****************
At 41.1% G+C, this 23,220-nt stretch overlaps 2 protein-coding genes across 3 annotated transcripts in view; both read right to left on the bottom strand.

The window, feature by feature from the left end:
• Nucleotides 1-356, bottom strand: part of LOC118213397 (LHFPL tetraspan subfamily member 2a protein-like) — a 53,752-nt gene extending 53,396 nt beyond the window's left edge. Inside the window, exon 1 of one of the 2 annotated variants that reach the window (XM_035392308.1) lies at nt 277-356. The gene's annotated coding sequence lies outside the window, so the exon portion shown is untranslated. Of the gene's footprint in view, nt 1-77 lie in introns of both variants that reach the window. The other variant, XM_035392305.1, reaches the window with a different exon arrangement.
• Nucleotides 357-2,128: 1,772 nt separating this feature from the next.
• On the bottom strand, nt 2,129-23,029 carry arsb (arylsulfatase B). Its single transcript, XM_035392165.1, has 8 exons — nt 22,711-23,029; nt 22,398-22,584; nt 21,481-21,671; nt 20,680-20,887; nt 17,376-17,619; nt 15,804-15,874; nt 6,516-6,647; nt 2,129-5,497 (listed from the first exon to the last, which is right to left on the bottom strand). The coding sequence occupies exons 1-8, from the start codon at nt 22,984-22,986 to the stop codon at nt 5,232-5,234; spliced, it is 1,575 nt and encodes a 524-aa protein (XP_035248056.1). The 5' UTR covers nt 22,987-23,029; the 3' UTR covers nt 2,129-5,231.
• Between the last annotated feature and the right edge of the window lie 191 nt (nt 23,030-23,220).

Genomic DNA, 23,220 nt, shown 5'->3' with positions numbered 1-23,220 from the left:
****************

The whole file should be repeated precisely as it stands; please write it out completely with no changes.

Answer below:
At 41.1% G+C, this 23,220-nt stretch overlaps 2 protein-coding genes across 3 annotated transcripts in view; both read right to left on the bottom strand.

The window, feature by feature from the left end:
• Nucleotides 1-356, bottom strand: part of LOC118213397 (LHFPL tetraspan subfamily member 2a protein-like) — a 53,752-nt gene extending 53,396 nt beyond the window's left edge. Inside the window, exon 1 of one of the 2 annotated variants that reach the window (XM_035392308.1) lies at nt 277-356. The gene's annotated coding sequence lies outside the window, so the exon portion shown is untranslated. Of the gene's footprint in view, nt 1-77 lie in introns of both variants that reach the window. The other variant, XM_035392305.1, reaches the window with a different exon arrangement.
• Nucleotides 357-2,128: 1,772 nt separating this feature from the next.
• On the bottom strand, nt 2,129-23,029 carry arsb (arylsulfatase B). Its single transcript, XM_035392165.1, has 8 exons — nt 22,711-23,029; nt 22,398-22,584; nt 21,481-21,671; nt 20,680-20,887; nt 17,376-17,619; nt 15,804-15,874; nt 6,516-6,647; nt 2,129-5,497 (listed from the first exon to the last, which is right to left on the bottom strand). The coding sequence occupies exons 1-8, from the start codon at nt 22,984-22,986 to the stop codon at nt 5,232-5,234; spliced, it is 1,575 nt and encodes a 524-aa protein (XP_035248056.1). The 5' UTR covers nt 22,987-23,029; the 3' UTR covers nt 2,129-5,231.
• Between the last annotated feature and the right edge of the window lie 191 nt (nt 23,030-23,220).

Genomic DNA, 23,220 nt, shown 5'->3' with positions numbered 1-23,220 from the left: